Chiclayo Introduction, History, Info & Tips


Peru’s fourth largest city, Chiclayo is the capital of the Lambayeque region located on the northern coastal plain of Peru. It is 95 feet above sea level. As of 2005, the city population was approximately 546,054 inhabitants, with the surrounding metropolitan area being 910,255 persons.

A sunny and warm climate with fresh ocean breezes embraces a geography including impressive mountains and expansive beautiful beaches with spectacular waves, (quite popular with surfers).

It is a land of legendary ancient civilizations and a wealthy colonial society reflected in its majestic and traditional constructions…

Chiclayo Region streamThe city of Chiclayo is well known for its beautiful colonial architecture, delicious seafood specialties, and natural medicines, although it is the surrounding area’s impressive archeological sites and ruins which undoubtedly brings the most tourism interest.


Chiclayo was founded in 1560 as a rural Indian village by a Spanish priest. Until the 19th century, Chiclayo remained a small town in comparison to the nearby city of Lambayeque. Since then, however, the city of Chiclayo has grown into a major modern metropolis.

The Lambayeque region of Peru, in which Chiclayo lies on the coast, gave rise to the great Mochica culture from 0-600 AD. Legend has it that the god Naylamp sailed here together with a vast retinue thousands of years ago to found his empire.

In fact, many ancient civilizations saw the strategic advantage of controlling this region, which today is a major business hub in northern Peru, where trading routes come together from the coast, highlands and jungle.


Chiclayo and other towns in northern Peru are centres of witchcraft and well known for their archaeological sites, such as Túcume, Batán Grande and Huaca Rajada. In 1987, in Huaca Rajada (more often referred to as Sipán), an exceptional Moche mausoleum was found.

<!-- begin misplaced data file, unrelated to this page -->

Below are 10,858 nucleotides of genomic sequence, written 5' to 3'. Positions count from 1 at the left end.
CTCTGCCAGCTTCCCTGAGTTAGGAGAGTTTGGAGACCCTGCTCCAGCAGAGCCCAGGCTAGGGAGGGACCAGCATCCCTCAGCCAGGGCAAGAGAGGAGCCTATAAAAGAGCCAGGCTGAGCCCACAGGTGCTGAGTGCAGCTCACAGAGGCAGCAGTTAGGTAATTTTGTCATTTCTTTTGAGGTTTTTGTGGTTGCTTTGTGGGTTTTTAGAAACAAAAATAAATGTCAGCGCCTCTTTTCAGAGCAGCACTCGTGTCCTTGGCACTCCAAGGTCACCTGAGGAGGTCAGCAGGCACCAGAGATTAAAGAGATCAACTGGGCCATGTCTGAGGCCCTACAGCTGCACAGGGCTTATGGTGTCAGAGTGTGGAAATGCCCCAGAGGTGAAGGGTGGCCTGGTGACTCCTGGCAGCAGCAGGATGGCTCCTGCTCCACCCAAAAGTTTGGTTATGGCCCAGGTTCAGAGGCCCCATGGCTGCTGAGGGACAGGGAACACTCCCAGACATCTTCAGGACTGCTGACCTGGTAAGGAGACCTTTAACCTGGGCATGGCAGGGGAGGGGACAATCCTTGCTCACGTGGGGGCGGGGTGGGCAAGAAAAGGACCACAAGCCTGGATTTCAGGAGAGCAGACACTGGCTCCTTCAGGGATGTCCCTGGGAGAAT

In fact, a total of four tombs have been found in Sipan’s Huaca Rajada. The huaca is a mausoleum built by the Moche culture that ruled the northern coast of Peru from the time of Christ to 700 AD, centuries prior to the Incas.

The Lord of Sipan

The most significant archeological discovery in the region was the tomb of the Señor de Sipán, discovered close to the coast, in the middle of Lambayeque Valley, just 35 kms. east of Chiclayo. Sipan tomb in PeruThe Señor de Sipán, or “Lord of Sipan” wore funeral clothes adorned with gold, silver and jewels.

Dubbed “The Golden Wonder” by Times magazine, National Geographic published an article named “Discovering the Richest Tomb in the New World” in its 1988 edition. The amount of treasure found in the tomb rivals that found in the tomb of King Tut.

Still shrouded in mystery, archaeologists have ascertained that the Lord of Sipan was a royal ruler 1600 years ago and that he was about 30 to 40 years old when he died, however, his precise identity and cause of death remain unknown.

For those interested, the priceless funeral artifacts unearthed from the tomb can be viewed at the Brüning Museum in Lambayeque,11km (87 miles) north of Chiclayo, whose Gold Room houses one of the finest collections of gold relics in the Americas.

In summary, these discoveries at Sipan represent, without a doubt, one of the most important archaeological findings of recent times, and the collection has traveled throughout the world in a series of impressive expos in Europe, the USA and Japan.

Other Archeological Sites

While Sipan is indeed impressive, there are other archeological attractions in the area as well…

One major complex worth exploring is that of Túcume, also known as the Valley of the Pyramids, as there are 26 of them. There, visitors can take in remarkable archaeological sites and the natural landscape, as well as experiencing folk healing and other aspects of the fascinating culture and history that permeates the area. The preservation of the area’s natural and cultural heritage can be directly attributed to the active participation of the community.


The main agricultural products of the area are rice, sugar cane and cotton, which are grown in the many fertile valleys that surround the urban areas. Until Peru’s economic decline in 1976, the port of Pimentel served as Chiclayo’s main export line; sugar refined in Pomalca passed through Chiclayo by train and was exported to various destinations along the Pacific Rim. With the socialization of agriculture and subsequent demise of the Peruvian economy, however, Chiclayo ceased to export by sea- due in part to the shutting down of the regions only two railroads in 1975 because of their inability to compete with transport using paved roads.

Although the economy suffered for a while in the late 70’s, all economic prosperity was not lost to the region… As fate (and technology) would have it, the same road that took away the railroad (and export) business, the Panamerican Highway constructed in the 1920s, began to play a new key role in filling the export gap of the region due to its easy access and connections between the mountain passes that allow access to the jungle and the sugar cooperatives of the valleys.